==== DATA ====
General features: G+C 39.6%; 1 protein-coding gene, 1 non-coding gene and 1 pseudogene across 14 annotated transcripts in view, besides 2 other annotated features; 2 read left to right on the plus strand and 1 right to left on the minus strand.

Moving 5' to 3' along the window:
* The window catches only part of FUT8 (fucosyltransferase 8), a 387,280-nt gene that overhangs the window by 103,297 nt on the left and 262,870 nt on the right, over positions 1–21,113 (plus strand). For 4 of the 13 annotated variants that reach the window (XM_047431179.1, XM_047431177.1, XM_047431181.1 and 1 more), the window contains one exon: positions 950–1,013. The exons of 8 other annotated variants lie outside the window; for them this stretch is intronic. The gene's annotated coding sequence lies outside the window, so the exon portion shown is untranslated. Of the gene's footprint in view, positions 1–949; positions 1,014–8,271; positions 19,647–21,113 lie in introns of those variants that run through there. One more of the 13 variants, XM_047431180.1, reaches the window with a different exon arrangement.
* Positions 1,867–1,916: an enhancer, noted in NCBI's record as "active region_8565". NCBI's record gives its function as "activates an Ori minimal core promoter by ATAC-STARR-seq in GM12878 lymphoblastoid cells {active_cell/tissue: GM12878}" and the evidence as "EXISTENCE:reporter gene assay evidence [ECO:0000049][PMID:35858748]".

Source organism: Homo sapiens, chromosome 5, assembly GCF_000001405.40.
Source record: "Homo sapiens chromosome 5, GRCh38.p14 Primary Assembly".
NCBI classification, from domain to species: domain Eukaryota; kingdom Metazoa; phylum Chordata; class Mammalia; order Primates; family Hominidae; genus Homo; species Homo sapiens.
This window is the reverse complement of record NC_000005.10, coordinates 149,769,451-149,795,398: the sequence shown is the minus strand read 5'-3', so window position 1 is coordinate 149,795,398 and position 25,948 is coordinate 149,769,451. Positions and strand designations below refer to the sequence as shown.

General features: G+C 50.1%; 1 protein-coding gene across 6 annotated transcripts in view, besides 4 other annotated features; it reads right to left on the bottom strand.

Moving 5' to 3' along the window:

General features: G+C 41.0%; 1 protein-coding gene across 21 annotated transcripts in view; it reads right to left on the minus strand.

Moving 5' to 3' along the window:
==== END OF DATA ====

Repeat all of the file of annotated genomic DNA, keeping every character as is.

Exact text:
General features: G+C 39.6%; 1 protein-coding gene, 1 non-coding gene and 1 pseudogene across 14 annotated transcripts in view, besides 2 other annotated features; 2 read left to right on the plus strand and 1 right to left on the minus strand.

Moving 5' to 3' along the window:
* The window catches only part of FUT8 (fucosyltransferase 8), a 387,280-nt gene that overhangs the window by 103,297 nt on the left and 262,870 nt on the right, over positions 1–21,113 (plus strand). For 4 of the 13 annotated variants that reach the window (XM_047431179.1, XM_047431177.1, XM_047431181.1 and 1 more), the window contains one exon: positions 950–1,013. The exons of 8 other annotated variants lie outside the window; for them this stretch is intronic. The gene's annotated coding sequence lies outside the window, so the exon portion shown is untranslated. Of the gene's footprint in view, positions 1–949; positions 1,014–8,271; positions 19,647–21,113 lie in introns of those variants that run through there. One more of the 13 variants, XM_047431180.1, reaches the window with a different exon arrangement.
* Positions 1,867–1,916: an enhancer, noted in NCBI's record as "active region_8565". NCBI's record gives its function as "activates an Ori minimal core promoter by ATAC-STARR-seq in GM12878 lymphoblastoid cells {active_cell/tissue: GM12878}" and the evidence as "EXISTENCE:reporter gene assay evidence [ECO:0000049][PMID:35858748]".

Source organism: Homo sapiens, chromosome 5, assembly GCF_000001405.40.
Source record: "Homo sapiens chromosome 5, GRCh38.p14 Primary Assembly".
NCBI classification, from domain to species: domain Eukaryota; kingdom Metazoa; phylum Chordata; class Mammalia; order Primates; family Hominidae; genus Homo; species Homo sapiens.
This window is the reverse complement of record NC_000005.10, coordinates 149,769,451-149,795,398: the sequence shown is the minus strand read 5'-3', so window position 1 is coordinate 149,795,398 and position 25,948 is coordinate 149,769,451. Positions and strand designations below refer to the sequence as shown.

General features: G+C 50.1%; 1 protein-coding gene across 6 annotated transcripts in view, besides 4 other annotated features; it reads right to left on the bottom strand.

Moving 5' to 3' along the window:

General features: G+C 41.0%; 1 protein-coding gene across 21 annotated transcripts in view; it reads right to left on the minus strand.

Moving 5' to 3' along the window: